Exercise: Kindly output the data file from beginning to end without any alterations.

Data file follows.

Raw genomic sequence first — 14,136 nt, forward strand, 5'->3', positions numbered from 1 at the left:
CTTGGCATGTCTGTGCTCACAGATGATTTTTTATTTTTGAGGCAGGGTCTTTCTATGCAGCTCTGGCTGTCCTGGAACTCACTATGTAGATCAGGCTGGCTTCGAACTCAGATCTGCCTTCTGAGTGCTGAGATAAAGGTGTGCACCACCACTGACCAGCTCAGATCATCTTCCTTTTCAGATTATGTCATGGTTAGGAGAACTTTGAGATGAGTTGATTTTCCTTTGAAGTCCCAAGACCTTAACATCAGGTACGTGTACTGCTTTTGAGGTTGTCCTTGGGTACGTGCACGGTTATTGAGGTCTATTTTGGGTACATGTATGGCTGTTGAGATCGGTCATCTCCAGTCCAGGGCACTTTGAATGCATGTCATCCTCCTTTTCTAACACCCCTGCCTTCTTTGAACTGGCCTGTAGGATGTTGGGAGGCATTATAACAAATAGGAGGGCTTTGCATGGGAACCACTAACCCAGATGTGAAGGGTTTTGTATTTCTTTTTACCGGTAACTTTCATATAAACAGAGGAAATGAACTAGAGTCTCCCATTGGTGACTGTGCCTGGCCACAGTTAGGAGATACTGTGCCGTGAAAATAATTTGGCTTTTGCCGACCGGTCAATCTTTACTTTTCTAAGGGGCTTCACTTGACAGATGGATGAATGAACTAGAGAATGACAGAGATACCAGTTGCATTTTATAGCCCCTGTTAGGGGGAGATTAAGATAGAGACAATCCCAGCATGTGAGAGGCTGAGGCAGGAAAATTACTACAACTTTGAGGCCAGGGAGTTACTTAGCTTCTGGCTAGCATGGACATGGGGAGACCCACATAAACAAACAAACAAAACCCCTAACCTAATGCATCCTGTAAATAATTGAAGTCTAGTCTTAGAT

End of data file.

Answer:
Raw genomic sequence first — 14,136 nt, forward strand, 5'->3', positions numbered from 1 at the left:
CTTGGCATGTCTGTGCTCACAGATGATTTTTTATTTTTGAGGCAGGGTCTTTCTATGCAGCTCTGGCTGTCCTGGAACTCACTATGTAGATCAGGCTGGCTTCGAACTCAGATCTGCCTTCTGAGTGCTGAGATAAAGGTGTGCACCACCACTGACCAGCTCAGATCATCTTCCTTTTCAGATTATGTCATGGTTAGGAGAACTTTGAGATGAGTTGATTTTCCTTTGAAGTCCCAAGACCTTAACATCAGGTACGTGTACTGCTTTTGAGGTTGTCCTTGGGTACGTGCACGGTTATTGAGGTCTATTTTGGGTACATGTATGGCTGTTGAGATCGGTCATCTCCAGTCCAGGGCACTTTGAATGCATGTCATCCTCCTTTTCTAACACCCCTGCCTTCTTTGAACTGGCCTGTAGGATGTTGGGAGGCATTATAACAAATAGGAGGGCTTTGCATGGGAACCACTAACCCAGATGTGAAGGGTTTTGTATTTCTTTTTACCGGTAACTTTCATATAAACAGAGGAAATGAACTAGAGTCTCCCATTGGTGACTGTGCCTGGCCACAGTTAGGAGATACTGTGCCGTGAAAATAATTTGGCTTTTGCCGACCGGTCAATCTTTACTTTTCTAAGGGGCTTCACTTGACAGATGGATGAATGAACTAGAGAATGACAGAGATACCAGTTGCATTTTATAGCCCCTGTTAGGGGGAGATTAAGATAGAGACAATCCCAGCATGTGAGAGGCTGAGGCAGGAAAATTACTACAACTTTGAGGCCAGGGAGTTACTTAGCTTCTGGCTAGCATGGACATGGGGAGACCCACATAAACAAACAAACAAAACCCCTAACCTAATGCATCCTGTAAATAATTGAAGTCTAGTCTTAGAT